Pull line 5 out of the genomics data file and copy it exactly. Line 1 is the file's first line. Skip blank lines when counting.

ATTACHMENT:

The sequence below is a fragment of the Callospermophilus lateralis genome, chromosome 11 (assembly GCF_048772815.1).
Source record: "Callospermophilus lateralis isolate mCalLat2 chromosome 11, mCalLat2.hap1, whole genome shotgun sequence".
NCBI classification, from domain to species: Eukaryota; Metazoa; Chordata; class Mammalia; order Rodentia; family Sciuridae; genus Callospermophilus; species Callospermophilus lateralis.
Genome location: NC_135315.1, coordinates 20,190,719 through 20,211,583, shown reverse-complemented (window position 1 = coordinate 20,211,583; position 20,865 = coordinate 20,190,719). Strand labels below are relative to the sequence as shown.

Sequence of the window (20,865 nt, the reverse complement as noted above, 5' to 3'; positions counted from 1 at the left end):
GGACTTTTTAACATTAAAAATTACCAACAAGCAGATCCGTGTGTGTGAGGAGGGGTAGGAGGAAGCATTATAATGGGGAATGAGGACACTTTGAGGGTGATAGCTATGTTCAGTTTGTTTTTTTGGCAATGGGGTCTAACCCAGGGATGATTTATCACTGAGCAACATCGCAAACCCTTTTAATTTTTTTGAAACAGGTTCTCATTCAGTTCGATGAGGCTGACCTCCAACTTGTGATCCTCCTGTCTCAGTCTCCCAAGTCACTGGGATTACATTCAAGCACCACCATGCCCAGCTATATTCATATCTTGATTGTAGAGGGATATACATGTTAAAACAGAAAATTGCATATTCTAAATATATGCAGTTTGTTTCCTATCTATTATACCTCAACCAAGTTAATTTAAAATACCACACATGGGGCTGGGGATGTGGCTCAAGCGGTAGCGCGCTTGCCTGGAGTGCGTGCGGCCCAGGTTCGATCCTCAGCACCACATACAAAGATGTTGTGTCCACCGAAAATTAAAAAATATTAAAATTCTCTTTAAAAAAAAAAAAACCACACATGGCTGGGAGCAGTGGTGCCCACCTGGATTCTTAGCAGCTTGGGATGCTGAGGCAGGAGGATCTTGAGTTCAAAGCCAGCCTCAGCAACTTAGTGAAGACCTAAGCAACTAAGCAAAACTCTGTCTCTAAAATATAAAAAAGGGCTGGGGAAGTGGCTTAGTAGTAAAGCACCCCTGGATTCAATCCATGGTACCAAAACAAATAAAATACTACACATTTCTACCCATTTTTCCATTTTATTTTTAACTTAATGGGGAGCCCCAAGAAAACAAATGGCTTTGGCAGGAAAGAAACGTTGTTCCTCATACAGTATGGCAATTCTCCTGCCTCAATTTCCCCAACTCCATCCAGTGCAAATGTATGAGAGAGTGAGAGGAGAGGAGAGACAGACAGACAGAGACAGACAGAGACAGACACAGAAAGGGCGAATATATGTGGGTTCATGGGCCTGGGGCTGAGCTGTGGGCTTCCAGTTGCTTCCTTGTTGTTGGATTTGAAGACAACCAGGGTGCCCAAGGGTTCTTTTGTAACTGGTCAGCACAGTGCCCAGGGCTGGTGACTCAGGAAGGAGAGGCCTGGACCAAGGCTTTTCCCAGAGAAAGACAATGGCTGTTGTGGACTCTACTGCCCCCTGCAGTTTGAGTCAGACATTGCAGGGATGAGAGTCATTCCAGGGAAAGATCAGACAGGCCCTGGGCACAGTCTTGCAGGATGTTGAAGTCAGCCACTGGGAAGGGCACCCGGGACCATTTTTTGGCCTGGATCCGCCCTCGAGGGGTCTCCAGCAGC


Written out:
Sequence of the window (20,865 nt, the reverse complement as noted above, 5' to 3'; positions counted from 1 at the left end):